For years, we’ve been tantalized by the prospect of electronic devices that are as malleable as paper. There’s something about the idea of unfurling a phone as we would a newspaper that seems eminently futuristic. Save for a few curved edges on TV screens and smartphones, we’ve yet to see any actual devices that can properly bend. But new research out of Queen’s University in Canada suggests bendy phones are right around the corner.
A team of researchers at the university’s Human Media Lab have converted a flexible LG screen into a working prototype of a bendy phone. Rather than just being a nifty proof-of-concept that you can actually build a flexible phone, the researchers actually gave the bendiness a function: It acts as an input, and depending on how much you bend the screen, the phone will do different things. In the examples, bending the phone could turn the pages in a book, and if you bend it more heavily, it’ll whip through the pages faster, similar to cracking open an actual book and thumbing through it.
The demonstration also shows how the bendiness could be used in games. One researcher played one of the Angry Birds games, which involves very accurately slinging birds at pigs, and used the amount of bend to more accurately gauge the trajectory of their avian attack. The phone also worked as a regular phone, running a modified version of Android.
While this is just a prototype, it shows that we’re potentially not too far away from digital devices that are more organically designed. Humans are soft, squishy and (sometimes) flexible, so there’s some sense in making devices that act more like we do. Our clothes are generally flexible and conform to our bodies, so there’s no reason to believe that our electronics shouldn’t one day either.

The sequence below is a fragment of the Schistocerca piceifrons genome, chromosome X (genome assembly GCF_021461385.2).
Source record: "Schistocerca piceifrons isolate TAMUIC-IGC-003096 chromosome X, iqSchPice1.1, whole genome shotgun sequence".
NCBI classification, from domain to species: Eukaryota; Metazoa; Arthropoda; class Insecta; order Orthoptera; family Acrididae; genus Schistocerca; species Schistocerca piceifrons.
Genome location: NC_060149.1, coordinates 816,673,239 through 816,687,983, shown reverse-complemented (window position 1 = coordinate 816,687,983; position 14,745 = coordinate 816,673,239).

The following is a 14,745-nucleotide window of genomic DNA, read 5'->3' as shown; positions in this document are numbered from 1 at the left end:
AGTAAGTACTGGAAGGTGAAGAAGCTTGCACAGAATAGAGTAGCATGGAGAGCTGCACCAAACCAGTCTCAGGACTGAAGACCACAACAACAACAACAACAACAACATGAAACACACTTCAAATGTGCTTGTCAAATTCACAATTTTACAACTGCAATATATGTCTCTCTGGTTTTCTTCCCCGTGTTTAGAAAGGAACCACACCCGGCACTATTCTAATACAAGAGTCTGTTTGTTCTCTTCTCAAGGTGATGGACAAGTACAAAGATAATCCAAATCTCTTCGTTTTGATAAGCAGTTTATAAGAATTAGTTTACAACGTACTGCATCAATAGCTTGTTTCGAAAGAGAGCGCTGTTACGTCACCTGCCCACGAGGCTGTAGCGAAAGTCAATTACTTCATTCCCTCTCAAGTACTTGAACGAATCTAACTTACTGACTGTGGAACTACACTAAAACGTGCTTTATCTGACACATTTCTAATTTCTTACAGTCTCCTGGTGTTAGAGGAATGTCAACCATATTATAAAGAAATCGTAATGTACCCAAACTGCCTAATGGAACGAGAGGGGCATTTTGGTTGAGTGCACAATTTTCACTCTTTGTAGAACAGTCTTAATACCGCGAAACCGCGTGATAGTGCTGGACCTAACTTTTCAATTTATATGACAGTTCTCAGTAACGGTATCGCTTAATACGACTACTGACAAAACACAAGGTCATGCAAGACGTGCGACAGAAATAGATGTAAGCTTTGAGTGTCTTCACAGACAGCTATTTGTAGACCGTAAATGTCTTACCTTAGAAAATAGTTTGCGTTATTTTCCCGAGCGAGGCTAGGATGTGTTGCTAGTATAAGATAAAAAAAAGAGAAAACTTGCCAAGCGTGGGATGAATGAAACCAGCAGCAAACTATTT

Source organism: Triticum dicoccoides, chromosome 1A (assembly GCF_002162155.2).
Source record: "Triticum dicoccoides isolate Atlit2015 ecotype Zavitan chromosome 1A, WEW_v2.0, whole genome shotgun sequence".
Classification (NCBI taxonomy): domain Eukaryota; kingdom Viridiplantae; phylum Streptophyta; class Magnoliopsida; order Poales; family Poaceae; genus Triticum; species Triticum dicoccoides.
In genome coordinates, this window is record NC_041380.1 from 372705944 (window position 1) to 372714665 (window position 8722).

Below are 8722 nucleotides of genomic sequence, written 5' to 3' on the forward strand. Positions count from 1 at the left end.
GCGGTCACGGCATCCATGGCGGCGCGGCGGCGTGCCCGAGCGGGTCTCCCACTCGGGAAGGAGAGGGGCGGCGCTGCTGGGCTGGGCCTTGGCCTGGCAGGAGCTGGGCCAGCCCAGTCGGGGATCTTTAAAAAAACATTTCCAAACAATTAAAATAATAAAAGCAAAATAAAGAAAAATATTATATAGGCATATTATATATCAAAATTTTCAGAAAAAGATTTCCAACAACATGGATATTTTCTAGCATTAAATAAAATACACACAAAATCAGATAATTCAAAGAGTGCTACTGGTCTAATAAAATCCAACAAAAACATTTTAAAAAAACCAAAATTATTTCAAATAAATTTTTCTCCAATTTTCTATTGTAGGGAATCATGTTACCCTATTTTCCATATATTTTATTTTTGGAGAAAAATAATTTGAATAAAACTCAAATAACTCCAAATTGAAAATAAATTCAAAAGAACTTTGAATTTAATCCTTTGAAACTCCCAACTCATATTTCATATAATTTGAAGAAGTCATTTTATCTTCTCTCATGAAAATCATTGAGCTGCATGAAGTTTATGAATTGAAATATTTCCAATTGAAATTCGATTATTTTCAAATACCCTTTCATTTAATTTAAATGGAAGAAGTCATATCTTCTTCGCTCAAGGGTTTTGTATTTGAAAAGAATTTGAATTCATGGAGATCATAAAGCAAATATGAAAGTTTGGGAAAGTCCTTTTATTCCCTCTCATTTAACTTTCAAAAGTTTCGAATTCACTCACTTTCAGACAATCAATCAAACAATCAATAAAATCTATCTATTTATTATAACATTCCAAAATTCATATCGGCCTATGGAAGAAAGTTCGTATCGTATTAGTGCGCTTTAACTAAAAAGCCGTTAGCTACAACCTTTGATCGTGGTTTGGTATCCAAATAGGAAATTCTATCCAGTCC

LG and others are working on devices with screens that you can completely roll up or fold out, which could allow us to carry much larger screens with us in small places (imagine being able to take your home flatscreen TV with you in your backpack). Google is working on flexible electronics built into clothes, and new technology is being developed by companies like IBM to allow the circuits in our devices to be flexible. (Even in Queen’s University’s example, the screen itself might be flexible, but the majority of the electronics are still rigid and housed around the sides of the screen.)
But it remains to be seen whether flexibility will be key to the future of electronics, at least from a usability perspective: In this demonstration, it seems like it would still actually be easier to turn a digital book’s pages accurately just using a finger, as you can on any modern smartphone.